“They read from the book, from the Law of God, clearly, and they gave the sense, so that the people understood the reading” (v. 8).
Although no one can obey the Ten Commandments or, indeed, any of God’s law perfectly, all of the Lord’s commandments still play a key role in the lives of sinners. God, in fact, wants the Ten Commandments “preached pointedly,” as question 115 of the Heidelberg Catechism explains. The answer to this question tells us why our Creator desires for His people to understand His statutes. First, let us consider the biblical evidence that God wants church leaders to preach and teach His commandments. Today’s passage, for example, records Ezra’s reading of the Mosaic law to the Israelites after they returned from exile. The author clearly approves of this act, as well as the Levites’ explanation of God’s rules to Israel (Neh. 8:1–12). In reading the commandments, Ezra and the Levites fulfilled the command to preach and teach regularly the Mosaic law (Deut. 31:9–13). Moreover, lest we think that teaching the law of God was appropriate only under the old covenant, we must remember that the New Testament is filled with expositions of the Lord’s statutes. In the Sermon on the Mount, Jesus illustrates the proper application of God’s law (Matt. 5:17–48). Apostolic teaching assumes the abiding validity of the Ten Commandments (Rom. 13:9–10; James 2:8–13; 1 Peter 4:15). But why does God want His law preached regularly under the new covenant? Today’s passage also helps answer this question. When Ezra read the commandments to the Israelites, “all the people wept” under conviction of their sin (Neh. 8:9). This covenant community included regenerate people, so we see the ongoing function of the law of God to remind us of our sin and weakness, and to drive us to repentance. The Lord’s commandments drive us to Christ when we are converted, but they continue to do so throughout our walk with Jesus as they confront us in our sin and point us to the cross for forgiveness (2 Sam. 12:1–15; Acts 15:10; Gal. 2:11–16; 3:24). Believers who are confronted with their sin in the preaching of God’s law are never left to wallow in their misery. As the Spirit convicts us and drives us to the cross, He also assures us that we are free and forgiven in Christ Jesus (Rom. 8:12–17; 1 John 1:8–9). In turn, this causes us to rejoice exceedingly, in greater measure than even the Israelites did when they were assured of their pardon.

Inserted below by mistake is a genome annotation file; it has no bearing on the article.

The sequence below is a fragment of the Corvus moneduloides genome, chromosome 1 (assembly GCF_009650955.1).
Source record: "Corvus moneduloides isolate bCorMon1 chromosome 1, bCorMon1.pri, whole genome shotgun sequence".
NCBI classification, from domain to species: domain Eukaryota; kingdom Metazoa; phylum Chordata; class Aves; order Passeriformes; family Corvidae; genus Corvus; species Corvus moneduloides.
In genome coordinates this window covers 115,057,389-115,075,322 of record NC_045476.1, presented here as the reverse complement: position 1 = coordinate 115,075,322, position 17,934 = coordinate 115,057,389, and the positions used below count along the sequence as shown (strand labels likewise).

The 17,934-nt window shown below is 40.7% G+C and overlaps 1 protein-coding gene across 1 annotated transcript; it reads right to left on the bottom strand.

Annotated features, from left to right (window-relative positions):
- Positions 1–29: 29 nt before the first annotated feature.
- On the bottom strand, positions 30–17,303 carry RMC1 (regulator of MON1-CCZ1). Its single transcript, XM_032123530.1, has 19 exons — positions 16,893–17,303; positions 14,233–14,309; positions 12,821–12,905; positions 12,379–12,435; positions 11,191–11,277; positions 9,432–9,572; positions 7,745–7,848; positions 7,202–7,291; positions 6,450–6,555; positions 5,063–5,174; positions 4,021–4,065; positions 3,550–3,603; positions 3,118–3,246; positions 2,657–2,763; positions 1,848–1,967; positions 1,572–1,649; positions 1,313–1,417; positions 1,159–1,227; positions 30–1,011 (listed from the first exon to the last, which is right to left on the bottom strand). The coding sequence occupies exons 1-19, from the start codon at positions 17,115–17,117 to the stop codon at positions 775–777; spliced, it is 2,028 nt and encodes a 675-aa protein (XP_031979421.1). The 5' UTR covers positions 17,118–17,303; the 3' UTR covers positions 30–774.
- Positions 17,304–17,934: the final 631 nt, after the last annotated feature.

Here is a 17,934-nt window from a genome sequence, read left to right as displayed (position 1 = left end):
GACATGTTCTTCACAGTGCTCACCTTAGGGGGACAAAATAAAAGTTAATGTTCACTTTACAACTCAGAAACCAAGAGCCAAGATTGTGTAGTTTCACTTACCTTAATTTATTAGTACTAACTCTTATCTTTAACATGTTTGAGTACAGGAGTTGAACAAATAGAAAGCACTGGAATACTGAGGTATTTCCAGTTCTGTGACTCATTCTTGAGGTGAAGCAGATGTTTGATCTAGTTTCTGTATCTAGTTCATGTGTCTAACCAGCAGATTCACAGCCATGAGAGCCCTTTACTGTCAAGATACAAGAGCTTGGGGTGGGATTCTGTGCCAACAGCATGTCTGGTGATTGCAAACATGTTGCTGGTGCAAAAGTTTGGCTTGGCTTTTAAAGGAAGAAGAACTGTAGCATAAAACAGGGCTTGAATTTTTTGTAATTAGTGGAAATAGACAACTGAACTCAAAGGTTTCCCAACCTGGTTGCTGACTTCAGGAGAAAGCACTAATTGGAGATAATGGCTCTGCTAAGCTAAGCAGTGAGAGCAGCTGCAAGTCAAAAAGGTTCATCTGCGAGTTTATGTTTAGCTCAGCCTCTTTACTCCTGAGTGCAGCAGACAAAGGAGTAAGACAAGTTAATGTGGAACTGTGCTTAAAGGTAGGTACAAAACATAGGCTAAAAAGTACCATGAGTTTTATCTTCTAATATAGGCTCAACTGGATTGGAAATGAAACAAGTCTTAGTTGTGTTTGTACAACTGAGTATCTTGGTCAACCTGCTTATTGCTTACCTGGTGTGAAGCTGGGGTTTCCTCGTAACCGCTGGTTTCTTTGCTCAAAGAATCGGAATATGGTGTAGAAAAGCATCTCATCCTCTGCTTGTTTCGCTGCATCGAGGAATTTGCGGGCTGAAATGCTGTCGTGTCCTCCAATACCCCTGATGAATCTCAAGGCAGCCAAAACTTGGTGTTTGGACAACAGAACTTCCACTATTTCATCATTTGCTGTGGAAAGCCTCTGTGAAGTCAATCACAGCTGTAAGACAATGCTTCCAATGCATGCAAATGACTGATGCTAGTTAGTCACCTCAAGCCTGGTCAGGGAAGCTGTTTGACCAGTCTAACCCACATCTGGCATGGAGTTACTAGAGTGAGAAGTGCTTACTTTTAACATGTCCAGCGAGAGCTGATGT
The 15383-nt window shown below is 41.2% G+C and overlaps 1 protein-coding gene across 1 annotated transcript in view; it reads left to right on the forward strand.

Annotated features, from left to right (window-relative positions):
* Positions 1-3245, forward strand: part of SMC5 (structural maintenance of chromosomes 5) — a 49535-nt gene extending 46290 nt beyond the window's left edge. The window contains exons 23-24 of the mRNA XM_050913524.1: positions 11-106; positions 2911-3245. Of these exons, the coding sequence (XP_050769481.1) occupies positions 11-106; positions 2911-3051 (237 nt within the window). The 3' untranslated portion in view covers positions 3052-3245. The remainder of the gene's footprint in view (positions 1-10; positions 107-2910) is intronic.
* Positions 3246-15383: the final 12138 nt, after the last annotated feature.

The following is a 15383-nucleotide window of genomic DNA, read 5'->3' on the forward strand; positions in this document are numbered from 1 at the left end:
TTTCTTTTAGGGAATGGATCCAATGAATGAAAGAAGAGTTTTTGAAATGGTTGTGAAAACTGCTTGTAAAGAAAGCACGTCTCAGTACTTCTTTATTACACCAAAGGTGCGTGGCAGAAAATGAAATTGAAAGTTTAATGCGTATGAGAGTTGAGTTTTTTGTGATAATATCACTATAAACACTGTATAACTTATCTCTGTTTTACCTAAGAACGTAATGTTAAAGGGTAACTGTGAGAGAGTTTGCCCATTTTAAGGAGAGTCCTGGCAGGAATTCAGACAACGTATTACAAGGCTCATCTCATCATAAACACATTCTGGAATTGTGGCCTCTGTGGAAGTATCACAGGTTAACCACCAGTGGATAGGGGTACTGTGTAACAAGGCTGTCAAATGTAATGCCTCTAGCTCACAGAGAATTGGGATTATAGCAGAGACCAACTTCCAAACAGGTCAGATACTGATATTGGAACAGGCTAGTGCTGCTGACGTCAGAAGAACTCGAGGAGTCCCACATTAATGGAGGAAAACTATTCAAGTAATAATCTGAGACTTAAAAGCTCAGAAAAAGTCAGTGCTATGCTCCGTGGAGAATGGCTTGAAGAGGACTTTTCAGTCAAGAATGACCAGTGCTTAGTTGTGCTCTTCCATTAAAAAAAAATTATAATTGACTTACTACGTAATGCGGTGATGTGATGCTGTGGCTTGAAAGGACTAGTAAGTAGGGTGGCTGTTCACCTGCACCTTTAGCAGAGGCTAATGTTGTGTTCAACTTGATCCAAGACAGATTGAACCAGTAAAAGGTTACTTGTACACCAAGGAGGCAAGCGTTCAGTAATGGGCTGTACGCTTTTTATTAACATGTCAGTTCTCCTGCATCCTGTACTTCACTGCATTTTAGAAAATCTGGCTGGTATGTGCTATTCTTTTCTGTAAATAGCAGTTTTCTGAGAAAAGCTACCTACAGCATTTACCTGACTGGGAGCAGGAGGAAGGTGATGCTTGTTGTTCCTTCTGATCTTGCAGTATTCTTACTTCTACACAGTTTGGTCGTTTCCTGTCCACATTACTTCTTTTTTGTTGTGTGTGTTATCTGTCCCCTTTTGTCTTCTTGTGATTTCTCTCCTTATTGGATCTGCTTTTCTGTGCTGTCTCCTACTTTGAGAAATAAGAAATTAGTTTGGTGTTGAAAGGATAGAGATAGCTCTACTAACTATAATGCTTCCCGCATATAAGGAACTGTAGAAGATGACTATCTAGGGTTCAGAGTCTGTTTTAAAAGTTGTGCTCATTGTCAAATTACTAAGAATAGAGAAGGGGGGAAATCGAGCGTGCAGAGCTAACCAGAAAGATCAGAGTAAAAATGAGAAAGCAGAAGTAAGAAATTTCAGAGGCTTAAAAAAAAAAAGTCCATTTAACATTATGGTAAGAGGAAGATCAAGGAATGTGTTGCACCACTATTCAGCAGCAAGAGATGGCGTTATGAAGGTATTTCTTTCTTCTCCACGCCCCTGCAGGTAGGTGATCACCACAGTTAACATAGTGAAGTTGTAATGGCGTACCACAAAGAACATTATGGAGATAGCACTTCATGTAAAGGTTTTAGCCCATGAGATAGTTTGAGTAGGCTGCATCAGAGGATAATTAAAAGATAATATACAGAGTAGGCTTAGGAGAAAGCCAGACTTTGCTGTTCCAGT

Coram DeoLiving before the face of God
Matthew Henry comments on today’s passage that “those who tremble at the convictions of the word may triumph in the consolation of it.” We can rejoice in the Lord’s grace and forgiveness only if we first understand our need for the gospel and His pardon. Many proclaim the wonders of God’s grace and their peace with the Lord without acknowledging their sin. Such individuals have a false peace and do not truly understand their need for the Lord’s work.